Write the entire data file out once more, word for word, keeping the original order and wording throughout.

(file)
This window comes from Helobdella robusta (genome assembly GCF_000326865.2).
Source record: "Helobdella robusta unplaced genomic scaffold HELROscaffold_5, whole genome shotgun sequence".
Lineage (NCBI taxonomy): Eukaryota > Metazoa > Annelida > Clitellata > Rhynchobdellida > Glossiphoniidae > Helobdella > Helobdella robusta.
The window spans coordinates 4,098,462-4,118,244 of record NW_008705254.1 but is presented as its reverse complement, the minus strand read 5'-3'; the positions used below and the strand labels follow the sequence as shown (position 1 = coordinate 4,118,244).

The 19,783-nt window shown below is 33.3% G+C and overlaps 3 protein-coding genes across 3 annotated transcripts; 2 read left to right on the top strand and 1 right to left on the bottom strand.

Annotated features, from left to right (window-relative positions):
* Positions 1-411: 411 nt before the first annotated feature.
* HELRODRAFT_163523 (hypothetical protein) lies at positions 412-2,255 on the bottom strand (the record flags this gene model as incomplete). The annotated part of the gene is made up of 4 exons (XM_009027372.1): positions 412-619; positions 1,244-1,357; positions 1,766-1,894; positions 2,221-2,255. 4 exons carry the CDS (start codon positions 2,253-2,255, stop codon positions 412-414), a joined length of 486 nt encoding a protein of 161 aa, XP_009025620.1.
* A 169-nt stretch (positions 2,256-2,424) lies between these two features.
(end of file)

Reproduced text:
This window comes from Helobdella robusta (genome assembly GCF_000326865.2).
Source record: "Helobdella robusta unplaced genomic scaffold HELROscaffold_5, whole genome shotgun sequence".
Lineage (NCBI taxonomy): Eukaryota > Metazoa > Annelida > Clitellata > Rhynchobdellida > Glossiphoniidae > Helobdella > Helobdella robusta.
The window spans coordinates 4,098,462-4,118,244 of record NW_008705254.1 but is presented as its reverse complement, the minus strand read 5'-3'; the positions used below and the strand labels follow the sequence as shown (position 1 = coordinate 4,118,244).

The 19,783-nt window shown below is 33.3% G+C and overlaps 3 protein-coding genes across 3 annotated transcripts; 2 read left to right on the top strand and 1 right to left on the bottom strand.

Annotated features, from left to right (window-relative positions):
* Positions 1-411: 411 nt before the first annotated feature.
* HELRODRAFT_163523 (hypothetical protein) lies at positions 412-2,255 on the bottom strand (the record flags this gene model as incomplete). The annotated part of the gene is made up of 4 exons (XM_009027372.1): positions 412-619; positions 1,244-1,357; positions 1,766-1,894; positions 2,221-2,255. 4 exons carry the CDS (start codon positions 2,253-2,255, stop codon positions 412-414), a joined length of 486 nt encoding a protein of 161 aa, XP_009025620.1.
* A 169-nt stretch (positions 2,256-2,424) lies between these two features.